Is Your Financial Advisor or CPA Equipped to Answer Social Security Questions

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The answer to that question is an easy one…..probably not. And in their defense, they have too many other areas of expertise they need to be concerned about to learn 2,738 new rules and regulations from the Social Security Administration. In fact, we have done many seminars for CPA firms and Financial Planners. As continued cutbacks are made to the Social Security program, the government is providing less support to applicants, and people are left to research their own options prior to applying. Representatives in local Social Security offices cannot offer case specific advice….they can offer information on your benefit, but this leaves many applicants at risk for making costly errors that stay with them for the rest of their lives.

Roy and I are both NSSA certified advisors, and Roy is a retired CPA. NSSA (National Social Security Advisors) are recognized nationally for their standard of competent and ethical Social Security planning. We are required to take a national exam, attend webinars, and must complete CPE hours to keep our licensure current. We have also been published nationally in 4 state CPA journals and are seen in local newspapers throughout Mississippi.

Lukewarm advice is almost as bad as no advice at all. People do not give you bad advice with ill intent, because it does not benefit them financially; they are just sharing what they think they know to be fact. They just do not know the rules and regulations, or the exceptions to the rules; remember Social Security is basically a permanent decision. We often joke in our seminars about cleaning up all the messes that are created at the golf course…..we are not joking about this because it happens!!

Some questions that need to be answered:

What is the best way to claim my benefit? Will my spouse be impacted if I receive benefits early? Why is timing critical? Can I still work and collect Social Security? How can I improve the Survivor Benefit? How will the breakeven point affect me? What if I have earnings that I did not pay SS tax on….how will this affect me? What if there is a large age difference between husband and wife? What if there are dependent children? And the list goes on and on…………

We don’t do Medicare, we don’t do disability, we don’t sell financial products, we don’t sell books as seen in many of the advertisers on the internet……..all we do is Social Security and we are proud of the business we have built – through hard work and a desire to assist people to get the most SS benefit they are entitled to claim. More than 90% of Social Security recipients do not maximize their benefit because they do not understand their options and are intimidated by the myriad of rules and options. The fee for our reports pales the total lifetime improvement you will see in your benefit.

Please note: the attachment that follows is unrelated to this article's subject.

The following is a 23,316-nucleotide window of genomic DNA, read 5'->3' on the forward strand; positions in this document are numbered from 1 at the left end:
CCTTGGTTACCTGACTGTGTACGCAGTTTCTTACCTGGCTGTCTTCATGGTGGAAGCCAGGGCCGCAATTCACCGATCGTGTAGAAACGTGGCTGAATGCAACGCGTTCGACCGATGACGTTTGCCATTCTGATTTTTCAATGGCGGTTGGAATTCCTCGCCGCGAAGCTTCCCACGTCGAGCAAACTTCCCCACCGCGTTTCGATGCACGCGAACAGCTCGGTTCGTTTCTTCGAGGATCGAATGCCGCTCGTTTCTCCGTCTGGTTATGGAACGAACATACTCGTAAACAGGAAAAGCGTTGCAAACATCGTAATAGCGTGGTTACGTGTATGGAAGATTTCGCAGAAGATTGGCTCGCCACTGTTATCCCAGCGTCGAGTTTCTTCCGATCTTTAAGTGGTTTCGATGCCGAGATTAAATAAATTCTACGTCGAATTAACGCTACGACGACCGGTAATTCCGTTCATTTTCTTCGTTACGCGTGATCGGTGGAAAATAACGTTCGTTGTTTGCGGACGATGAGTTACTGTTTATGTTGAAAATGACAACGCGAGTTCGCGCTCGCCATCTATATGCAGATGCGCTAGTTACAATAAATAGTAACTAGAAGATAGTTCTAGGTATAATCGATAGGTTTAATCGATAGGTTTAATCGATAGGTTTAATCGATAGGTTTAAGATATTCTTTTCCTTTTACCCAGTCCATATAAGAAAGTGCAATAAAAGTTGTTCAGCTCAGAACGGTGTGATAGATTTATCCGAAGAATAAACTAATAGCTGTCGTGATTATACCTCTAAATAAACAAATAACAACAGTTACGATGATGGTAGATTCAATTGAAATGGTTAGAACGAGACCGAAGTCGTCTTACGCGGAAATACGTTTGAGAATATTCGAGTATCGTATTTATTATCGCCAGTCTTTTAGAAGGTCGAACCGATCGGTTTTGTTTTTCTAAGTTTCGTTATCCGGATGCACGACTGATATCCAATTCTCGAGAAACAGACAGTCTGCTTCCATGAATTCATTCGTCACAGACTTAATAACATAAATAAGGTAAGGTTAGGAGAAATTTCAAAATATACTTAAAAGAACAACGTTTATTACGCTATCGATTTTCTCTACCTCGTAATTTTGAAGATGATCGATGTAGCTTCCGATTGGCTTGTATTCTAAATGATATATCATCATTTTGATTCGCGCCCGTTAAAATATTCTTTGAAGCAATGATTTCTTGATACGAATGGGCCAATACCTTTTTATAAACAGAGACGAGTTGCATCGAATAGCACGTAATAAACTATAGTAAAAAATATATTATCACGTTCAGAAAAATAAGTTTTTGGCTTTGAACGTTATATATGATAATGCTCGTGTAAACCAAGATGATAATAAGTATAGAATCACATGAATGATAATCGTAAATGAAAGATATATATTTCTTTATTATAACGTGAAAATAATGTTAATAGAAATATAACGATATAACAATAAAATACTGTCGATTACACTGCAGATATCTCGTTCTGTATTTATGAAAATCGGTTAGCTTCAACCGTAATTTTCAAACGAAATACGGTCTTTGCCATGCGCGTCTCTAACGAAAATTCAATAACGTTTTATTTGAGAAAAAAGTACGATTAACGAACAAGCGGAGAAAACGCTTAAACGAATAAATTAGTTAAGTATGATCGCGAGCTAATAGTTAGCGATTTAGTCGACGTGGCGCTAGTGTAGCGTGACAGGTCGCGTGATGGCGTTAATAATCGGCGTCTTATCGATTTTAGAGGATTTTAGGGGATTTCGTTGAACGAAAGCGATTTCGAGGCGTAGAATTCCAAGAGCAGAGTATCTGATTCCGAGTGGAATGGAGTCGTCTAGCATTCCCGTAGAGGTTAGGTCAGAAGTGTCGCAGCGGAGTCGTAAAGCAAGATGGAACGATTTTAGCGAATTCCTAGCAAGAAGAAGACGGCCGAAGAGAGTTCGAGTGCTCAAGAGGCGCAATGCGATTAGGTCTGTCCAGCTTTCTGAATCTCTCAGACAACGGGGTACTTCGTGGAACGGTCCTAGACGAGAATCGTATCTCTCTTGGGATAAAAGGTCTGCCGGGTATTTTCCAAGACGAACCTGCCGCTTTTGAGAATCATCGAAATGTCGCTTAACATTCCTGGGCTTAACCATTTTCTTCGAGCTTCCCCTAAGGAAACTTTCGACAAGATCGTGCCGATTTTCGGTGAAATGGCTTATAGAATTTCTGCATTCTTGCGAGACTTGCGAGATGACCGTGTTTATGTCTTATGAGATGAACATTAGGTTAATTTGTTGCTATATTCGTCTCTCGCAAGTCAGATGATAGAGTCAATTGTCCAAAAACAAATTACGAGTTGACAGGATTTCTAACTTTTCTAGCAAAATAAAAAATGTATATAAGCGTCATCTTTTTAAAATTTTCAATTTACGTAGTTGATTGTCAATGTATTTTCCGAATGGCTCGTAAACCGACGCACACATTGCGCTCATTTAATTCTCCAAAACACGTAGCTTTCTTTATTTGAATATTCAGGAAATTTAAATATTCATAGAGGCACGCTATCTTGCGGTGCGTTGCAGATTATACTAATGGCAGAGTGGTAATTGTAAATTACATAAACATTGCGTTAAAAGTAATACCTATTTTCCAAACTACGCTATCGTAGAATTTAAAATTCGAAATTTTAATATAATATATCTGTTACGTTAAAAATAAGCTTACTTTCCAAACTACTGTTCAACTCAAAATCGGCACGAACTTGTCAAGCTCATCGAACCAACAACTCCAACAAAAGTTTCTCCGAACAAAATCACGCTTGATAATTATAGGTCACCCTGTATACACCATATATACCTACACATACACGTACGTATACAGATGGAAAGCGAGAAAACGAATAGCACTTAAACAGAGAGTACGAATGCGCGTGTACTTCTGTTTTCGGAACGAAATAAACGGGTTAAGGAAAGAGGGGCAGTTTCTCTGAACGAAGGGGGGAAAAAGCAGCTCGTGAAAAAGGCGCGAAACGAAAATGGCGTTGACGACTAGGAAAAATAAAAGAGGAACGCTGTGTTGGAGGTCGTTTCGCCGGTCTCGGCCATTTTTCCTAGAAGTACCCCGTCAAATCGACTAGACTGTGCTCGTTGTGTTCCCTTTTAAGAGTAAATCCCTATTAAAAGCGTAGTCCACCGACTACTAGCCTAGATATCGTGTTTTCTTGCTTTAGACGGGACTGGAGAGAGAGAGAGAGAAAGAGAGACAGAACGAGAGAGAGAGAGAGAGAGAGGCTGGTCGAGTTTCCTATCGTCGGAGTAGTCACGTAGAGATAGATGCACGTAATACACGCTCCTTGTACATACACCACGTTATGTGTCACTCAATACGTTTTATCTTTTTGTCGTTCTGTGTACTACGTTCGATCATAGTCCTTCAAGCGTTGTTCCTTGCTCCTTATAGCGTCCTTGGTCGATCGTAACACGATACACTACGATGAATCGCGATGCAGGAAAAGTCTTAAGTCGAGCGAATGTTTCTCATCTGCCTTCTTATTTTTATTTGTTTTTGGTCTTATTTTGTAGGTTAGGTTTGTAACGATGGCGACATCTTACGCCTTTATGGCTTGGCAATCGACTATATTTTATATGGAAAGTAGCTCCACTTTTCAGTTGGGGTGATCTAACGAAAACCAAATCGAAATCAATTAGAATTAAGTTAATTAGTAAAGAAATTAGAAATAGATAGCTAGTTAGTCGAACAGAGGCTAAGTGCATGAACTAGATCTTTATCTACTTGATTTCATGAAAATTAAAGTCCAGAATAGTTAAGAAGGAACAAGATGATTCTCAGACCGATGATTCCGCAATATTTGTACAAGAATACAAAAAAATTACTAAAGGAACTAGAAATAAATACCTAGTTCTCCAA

Trust us….this is a BIG DEAL!! Contact us at 601-954-0699 or dthompson@pillarsllc.com or visit our website at www.pillarsllc.com. Call us if your business would be interested in a seminar…..great way to assist your employees with accurate information. Check out our client testimonials on our webpage….real people and real success stories.


The Do-Over

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We get phone calls, probably every week, from readers that feel the made a mistake on their Social Security benefit or claiming decision. Why is this? Maybe they have a job opportunity that would put their earnings over the Earnings Limitations maximum, maybe they read something that triggered the thought process, maybe they attended a Social Security (Pillars) seminar, maybe they really didn’t need the additional income, maybe they filed the wrong way for the wrong benefit, or maybe a friend gave them bad advice……whatever, the situation, there is an option available to you.